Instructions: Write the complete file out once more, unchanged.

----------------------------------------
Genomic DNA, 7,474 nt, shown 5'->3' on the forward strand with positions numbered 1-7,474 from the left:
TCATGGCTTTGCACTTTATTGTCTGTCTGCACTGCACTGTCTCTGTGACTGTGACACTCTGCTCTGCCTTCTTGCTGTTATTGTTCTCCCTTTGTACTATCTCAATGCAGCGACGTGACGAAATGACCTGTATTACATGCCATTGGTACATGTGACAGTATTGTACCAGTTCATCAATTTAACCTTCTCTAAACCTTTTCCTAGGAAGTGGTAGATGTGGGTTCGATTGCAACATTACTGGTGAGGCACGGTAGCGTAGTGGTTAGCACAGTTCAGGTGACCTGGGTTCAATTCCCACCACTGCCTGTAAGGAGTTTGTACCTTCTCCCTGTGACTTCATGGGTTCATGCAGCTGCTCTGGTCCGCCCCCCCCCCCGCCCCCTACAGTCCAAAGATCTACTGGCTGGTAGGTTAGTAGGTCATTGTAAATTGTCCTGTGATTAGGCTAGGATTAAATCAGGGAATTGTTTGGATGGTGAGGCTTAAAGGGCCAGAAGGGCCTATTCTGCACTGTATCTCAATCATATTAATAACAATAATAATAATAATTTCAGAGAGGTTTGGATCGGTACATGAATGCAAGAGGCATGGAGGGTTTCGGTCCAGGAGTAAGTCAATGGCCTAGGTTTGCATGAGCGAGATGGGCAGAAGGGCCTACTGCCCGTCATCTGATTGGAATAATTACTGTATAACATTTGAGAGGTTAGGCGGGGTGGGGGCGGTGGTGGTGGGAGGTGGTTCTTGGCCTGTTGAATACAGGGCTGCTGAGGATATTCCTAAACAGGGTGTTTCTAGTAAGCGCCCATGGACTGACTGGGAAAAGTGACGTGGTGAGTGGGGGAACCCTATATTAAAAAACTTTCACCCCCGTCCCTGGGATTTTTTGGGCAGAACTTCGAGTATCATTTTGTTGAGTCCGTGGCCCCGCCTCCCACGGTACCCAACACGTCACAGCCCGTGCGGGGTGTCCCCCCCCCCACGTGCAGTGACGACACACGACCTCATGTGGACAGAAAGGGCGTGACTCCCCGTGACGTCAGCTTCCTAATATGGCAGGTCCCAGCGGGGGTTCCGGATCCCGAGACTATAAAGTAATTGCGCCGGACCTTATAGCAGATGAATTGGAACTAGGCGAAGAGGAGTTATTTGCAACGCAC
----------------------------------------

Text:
Genomic DNA, 7,474 nt, shown 5'->3' on the forward strand with positions numbered 1-7,474 from the left:
TCATGGCTTTGCACTTTATTGTCTGTCTGCACTGCACTGTCTCTGTGACTGTGACACTCTGCTCTGCCTTCTTGCTGTTATTGTTCTCCCTTTGTACTATCTCAATGCAGCGACGTGACGAAATGACCTGTATTACATGCCATTGGTACATGTGACAGTATTGTACCAGTTCATCAATTTAACCTTCTCTAAACCTTTTCCTAGGAAGTGGTAGATGTGGGTTCGATTGCAACATTACTGGTGAGGCACGGTAGCGTAGTGGTTAGCACAGTTCAGGTGACCTGGGTTCAATTCCCACCACTGCCTGTAAGGAGTTTGTACCTTCTCCCTGTGACTTCATGGGTTCATGCAGCTGCTCTGGTCCGCCCCCCCCCCCGCCCCCTACAGTCCAAAGATCTACTGGCTGGTAGGTTAGTAGGTCATTGTAAATTGTCCTGTGATTAGGCTAGGATTAAATCAGGGAATTGTTTGGATGGTGAGGCTTAAAGGGCCAGAAGGGCCTATTCTGCACTGTATCTCAATCATATTAATAACAATAATAATAATAATTTCAGAGAGGTTTGGATCGGTACATGAATGCAAGAGGCATGGAGGGTTTCGGTCCAGGAGTAAGTCAATGGCCTAGGTTTGCATGAGCGAGATGGGCAGAAGGGCCTACTGCCCGTCATCTGATTGGAATAATTACTGTATAACATTTGAGAGGTTAGGCGGGGTGGGGGCGGTGGTGGTGGGAGGTGGTTCTTGGCCTGTTGAATACAGGGCTGCTGAGGATATTCCTAAACAGGGTGTTTCTAGTAAGCGCCCATGGACTGACTGGGAAAAGTGACGTGGTGAGTGGGGGAACCCTATATTAAAAAACTTTCACCCCCGTCCCTGGGATTTTTTGGGCAGAACTTCGAGTATCATTTTGTTGAGTCCGTGGCCCCGCCTCCCACGGTACCCAACACGTCACAGCCCGTGCGGGGTGTCCCCCCCCCCACGTGCAGTGACGACACACGACCTCATGTGGACAGAAAGGGCGTGACTCCCCGTGACGTCAGCTTCCTAATATGGCAGGTCCCAGCGGGGGTTCCGGATCCCGAGACTATAAAGTAATTGCGCCGGACCTTATAGCAGATGAATTGGAACTAGGCGAAGAGGAGTTATTTGCAACGCAC